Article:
Eating Disorders

An eating disorder is a mental illness that can affect people of any age or gender. They can present themselves in many different ways and there are a number of different types. However, the feature that connects them is that they all express themselves through a harmful relationship with food.

If you have an eating disorder, you may be constantly worried about your weight or appearance, even if you are perfectly healthy. You may overeat, undereat and become obsessed with your eating patterns. This unhealthy relationship with food can take over your life and make you ill.

Treatments are available that’ll help you manage and overcome your eating disorder. Seeing your GP is your first port of call to get help.

You may have a problem with your eating if you:

  • restrict what you eat or eat too much
  • struggle eating in social situation and eat in secret
  • spend a lot of time worrying about what you weigh and how your body looks
  • make yourself sick after eating, or take laxatives when you don’t need them
  • do too much exercise to burn of excess energy
  • have very strict rules around what you can and can’t eat
  • feel very anxious about eating
  • compare your body to other people's a lot
  • weigh or measure yourself a lot

You may also:

There are a number of different types eating disorders, all of which have their own symptoms. Some of the most common eating disorders include:

  • Anorexia nervosa - this is when you take extreme measures to keep your weight down, such as not eating or only eating very little, or spending an unhealthy amount of time exercising.
  • Bulimia - you may under-eat for a while, then dramatically binge eat before attempting to get rid of the food as quickly as possible by vomiting or taking laxatives. You may also spend too much time exercising to help keep your weight down.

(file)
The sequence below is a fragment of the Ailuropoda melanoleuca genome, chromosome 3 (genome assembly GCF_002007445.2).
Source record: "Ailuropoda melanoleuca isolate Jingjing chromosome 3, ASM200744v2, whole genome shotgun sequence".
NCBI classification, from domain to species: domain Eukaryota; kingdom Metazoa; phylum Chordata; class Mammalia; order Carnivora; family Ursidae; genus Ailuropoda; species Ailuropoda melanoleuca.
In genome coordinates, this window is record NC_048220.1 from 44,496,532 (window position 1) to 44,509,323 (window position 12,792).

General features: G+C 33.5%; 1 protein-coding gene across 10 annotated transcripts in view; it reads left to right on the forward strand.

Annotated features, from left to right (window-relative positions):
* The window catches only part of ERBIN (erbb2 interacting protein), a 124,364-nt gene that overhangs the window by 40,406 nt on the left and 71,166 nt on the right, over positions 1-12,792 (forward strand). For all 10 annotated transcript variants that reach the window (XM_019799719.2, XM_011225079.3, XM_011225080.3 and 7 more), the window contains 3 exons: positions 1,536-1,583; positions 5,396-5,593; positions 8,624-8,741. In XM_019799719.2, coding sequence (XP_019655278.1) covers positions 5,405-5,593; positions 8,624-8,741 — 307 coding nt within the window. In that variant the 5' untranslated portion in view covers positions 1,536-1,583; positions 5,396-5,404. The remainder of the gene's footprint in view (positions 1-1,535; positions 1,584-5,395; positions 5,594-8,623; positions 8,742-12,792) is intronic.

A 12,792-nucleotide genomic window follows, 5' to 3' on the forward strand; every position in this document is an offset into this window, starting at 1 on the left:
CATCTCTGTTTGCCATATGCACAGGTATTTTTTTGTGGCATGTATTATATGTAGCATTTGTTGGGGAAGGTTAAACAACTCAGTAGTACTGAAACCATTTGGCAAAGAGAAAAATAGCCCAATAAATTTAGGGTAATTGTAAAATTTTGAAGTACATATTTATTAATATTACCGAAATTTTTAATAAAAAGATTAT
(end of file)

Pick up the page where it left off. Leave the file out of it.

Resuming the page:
• Binge eating disorder (BED) - you will regularly eat large amounts of food in one sitting and may feel that you have no control over this habit, and feel guilty afterwards.
  • Other specified feeding or eating disorder (OSFED) - if you don’t meet the criteria of anorexia, bulimia or BED, you may be given this diagnosis.

If you have an eating disorder, you may not recognise it in yourself, and often it’s family and friends that notice it first.

If you think you have an eating disorder, or are not sure, you should contact your GP as soon as possible. They will ask more about your symptoms and how they are affecting your life. They’ll need to know about your eating habits, your medical history, about your weight and how you are feeling.

If they believe you have an eating disorder, you’ll be referred to a specialist team for further help.

It’s best to see your own GP in this case, as they can examine you physically if they need to. But if you need someone to speak to, or are looking for advice, our doctors can listen and help you with your next steps in confidence.

The eating disorder charity Beat are also available every day, on the phone or via webchat.

The answer to this question is more complex than many people think. The reasons behind an eating disorder are often unique to the particular person.

Causes can include:

  • A mental health issue such as depression, anxiety or low self esteem
  • A traumatic life experience, such as being abused
  • Being called fat, or being criticised about your body
  • A response to grief or loss
  • Stress at work or school
  • Social pressure, such as from social media
  • A family history of eating disorders, or other biological factors
  • Your personality and the traits you have

If you think someone you know, it may be a family member or friend, may have an eating disorder, it is a good idea to speak to them about it to let them know you’re concerned.

They may be in denial, or feel very ashamed of their condition, so it’s important to be gentle with them. You can encourage them to see their GP, but again, be gentle with them. The charity Mind have more information on how you can help someone you think has an eating disorder here.

There are a number of different treatments for an eating disorder and it’ll depend on the type you’re diagnosed with and the symptoms you have. You’ll be given a unique treatment plan tailored to suit your needs by your specialist team.

This may include treatment including:

  • a talking therapy, such as cognitive behavioural therapy (CBT)
  • self-help programmes that are available online
  • group therapy
  • medication
  • hospital treatment
  • nutritional help

As mentioned, there are a number of different treatments available, and your specialist team will advise on the most suitable for you.

With help, you can overcome an eating disorder.